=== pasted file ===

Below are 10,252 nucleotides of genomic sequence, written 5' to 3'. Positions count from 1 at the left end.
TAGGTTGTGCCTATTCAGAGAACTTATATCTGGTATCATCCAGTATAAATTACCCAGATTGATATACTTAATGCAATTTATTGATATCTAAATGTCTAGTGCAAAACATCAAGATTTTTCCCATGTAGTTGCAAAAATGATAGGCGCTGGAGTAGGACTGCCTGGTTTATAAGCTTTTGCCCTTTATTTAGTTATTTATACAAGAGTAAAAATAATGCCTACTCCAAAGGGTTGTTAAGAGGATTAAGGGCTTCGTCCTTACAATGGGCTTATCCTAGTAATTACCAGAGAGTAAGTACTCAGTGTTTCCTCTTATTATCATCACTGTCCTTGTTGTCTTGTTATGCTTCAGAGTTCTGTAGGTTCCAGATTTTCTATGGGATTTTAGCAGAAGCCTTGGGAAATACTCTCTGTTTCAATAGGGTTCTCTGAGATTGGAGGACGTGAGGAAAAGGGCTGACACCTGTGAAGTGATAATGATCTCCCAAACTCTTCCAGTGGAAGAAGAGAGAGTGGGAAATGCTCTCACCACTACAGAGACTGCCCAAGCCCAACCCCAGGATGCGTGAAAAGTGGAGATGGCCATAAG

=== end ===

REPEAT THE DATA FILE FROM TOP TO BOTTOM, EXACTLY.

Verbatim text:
Below are 10,252 nucleotides of genomic sequence, written 5' to 3'. Positions count from 1 at the left end.
TAGGTTGTGCCTATTCAGAGAACTTATATCTGGTATCATCCAGTATAAATTACCCAGATTGATATACTTAATGCAATTTATTGATATCTAAATGTCTAGTGCAAAACATCAAGATTTTTCCCATGTAGTTGCAAAAATGATAGGCGCTGGAGTAGGACTGCCTGGTTTATAAGCTTTTGCCCTTTATTTAGTTATTTATACAAGAGTAAAAATAATGCCTACTCCAAAGGGTTGTTAAGAGGATTAAGGGCTTCGTCCTTACAATGGGCTTATCCTAGTAATTACCAGAGAGTAAGTACTCAGTGTTTCCTCTTATTATCATCACTGTCCTTGTTGTCTTGTTATGCTTCAGAGTTCTGTAGGTTCCAGATTTTCTATGGGATTTTAGCAGAAGCCTTGGGAAATACTCTCTGTTTCAATAGGGTTCTCTGAGATTGGAGGACGTGAGGAAAAGGGCTGACACCTGTGAAGTGATAATGATCTCCCAAACTCTTCCAGTGGAAGAAGAGAGAGTGGGAAATGCTCTCACCACTACAGAGACTGCCCAAGCCCAACCCCAGGATGCGTGAAAAGTGGAGATGGCCATAAG